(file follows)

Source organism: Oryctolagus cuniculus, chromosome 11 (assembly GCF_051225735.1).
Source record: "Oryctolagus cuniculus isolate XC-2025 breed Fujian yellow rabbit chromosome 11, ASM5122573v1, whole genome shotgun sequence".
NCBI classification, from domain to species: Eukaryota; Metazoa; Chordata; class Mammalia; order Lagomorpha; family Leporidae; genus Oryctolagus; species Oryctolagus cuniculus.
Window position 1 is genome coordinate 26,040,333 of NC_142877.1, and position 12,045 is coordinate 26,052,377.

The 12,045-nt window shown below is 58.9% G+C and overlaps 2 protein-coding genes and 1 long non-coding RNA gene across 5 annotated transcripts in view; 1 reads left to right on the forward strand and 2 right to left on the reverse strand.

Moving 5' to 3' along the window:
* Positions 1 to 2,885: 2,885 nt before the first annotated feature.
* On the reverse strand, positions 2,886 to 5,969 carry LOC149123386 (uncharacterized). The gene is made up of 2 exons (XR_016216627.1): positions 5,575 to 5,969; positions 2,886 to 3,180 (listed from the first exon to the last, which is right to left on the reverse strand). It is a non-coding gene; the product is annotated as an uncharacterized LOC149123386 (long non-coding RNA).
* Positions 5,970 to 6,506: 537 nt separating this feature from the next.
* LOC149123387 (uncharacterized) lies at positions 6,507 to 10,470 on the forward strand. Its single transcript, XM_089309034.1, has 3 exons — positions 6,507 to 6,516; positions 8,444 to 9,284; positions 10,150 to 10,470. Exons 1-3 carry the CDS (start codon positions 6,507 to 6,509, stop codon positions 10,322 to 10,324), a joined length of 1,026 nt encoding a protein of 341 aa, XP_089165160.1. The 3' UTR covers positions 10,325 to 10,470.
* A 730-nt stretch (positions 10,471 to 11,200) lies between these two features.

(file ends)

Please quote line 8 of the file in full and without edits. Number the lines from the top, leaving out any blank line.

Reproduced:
* On the reverse strand, positions 2,886 to 5,969 carry LOC149123386 (uncharacterized). The gene is made up of 2 exons (XR_016216627.1): positions 5,575 to 5,969; positions 2,886 to 3,180 (listed from the first exon to the last, which is right to left on the reverse strand). It is a non-coding gene; the product is annotated as an uncharacterized LOC149123386 (long non-coding RNA).